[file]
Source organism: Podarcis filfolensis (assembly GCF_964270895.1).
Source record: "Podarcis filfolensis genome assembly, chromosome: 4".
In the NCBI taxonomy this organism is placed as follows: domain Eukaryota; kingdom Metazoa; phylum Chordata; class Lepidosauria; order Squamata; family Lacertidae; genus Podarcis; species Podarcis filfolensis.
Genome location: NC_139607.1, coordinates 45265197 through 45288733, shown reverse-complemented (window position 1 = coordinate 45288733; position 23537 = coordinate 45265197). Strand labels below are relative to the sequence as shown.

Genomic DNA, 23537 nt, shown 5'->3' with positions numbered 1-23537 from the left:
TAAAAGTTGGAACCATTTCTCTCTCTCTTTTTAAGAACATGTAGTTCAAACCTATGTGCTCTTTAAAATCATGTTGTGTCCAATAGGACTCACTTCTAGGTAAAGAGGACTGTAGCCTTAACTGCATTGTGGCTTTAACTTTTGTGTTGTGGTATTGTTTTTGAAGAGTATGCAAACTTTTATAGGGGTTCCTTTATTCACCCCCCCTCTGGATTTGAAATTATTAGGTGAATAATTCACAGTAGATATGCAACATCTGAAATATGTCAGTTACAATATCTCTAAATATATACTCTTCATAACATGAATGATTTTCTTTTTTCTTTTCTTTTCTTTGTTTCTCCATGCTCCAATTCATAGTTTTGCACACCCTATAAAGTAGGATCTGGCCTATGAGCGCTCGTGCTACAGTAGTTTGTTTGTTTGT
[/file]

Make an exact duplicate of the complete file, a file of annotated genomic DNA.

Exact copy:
Source organism: Podarcis filfolensis (assembly GCF_964270895.1).
Source record: "Podarcis filfolensis genome assembly, chromosome: 4".
In the NCBI taxonomy this organism is placed as follows: domain Eukaryota; kingdom Metazoa; phylum Chordata; class Lepidosauria; order Squamata; family Lacertidae; genus Podarcis; species Podarcis filfolensis.
Genome location: NC_139607.1, coordinates 45265197 through 45288733, shown reverse-complemented (window position 1 = coordinate 45288733; position 23537 = coordinate 45265197). Strand labels below are relative to the sequence as shown.

Genomic DNA, 23537 nt, shown 5'->3' with positions numbered 1-23537 from the left:
TAAAAGTTGGAACCATTTCTCTCTCTCTTTTTAAGAACATGTAGTTCAAACCTATGTGCTCTTTAAAATCATGTTGTGTCCAATAGGACTCACTTCTAGGTAAAGAGGACTGTAGCCTTAACTGCATTGTGGCTTTAACTTTTGTGTTGTGGTATTGTTTTTGAAGAGTATGCAAACTTTTATAGGGGTTCCTTTATTCACCCCCCCTCTGGATTTGAAATTATTAGGTGAATAATTCACAGTAGATATGCAACATCTGAAATATGTCAGTTACAATATCTCTAAATATATACTCTTCATAACATGAATGATTTTCTTTTTTCTTTTCTTTTCTTTGTTTCTCCATGCTCCAATTCATAGTTTTGCACACCCTATAAAGTAGGATCTGGCCTATGAGCGCTCGTGCTACAGTAGTTTGTTTGTTTGT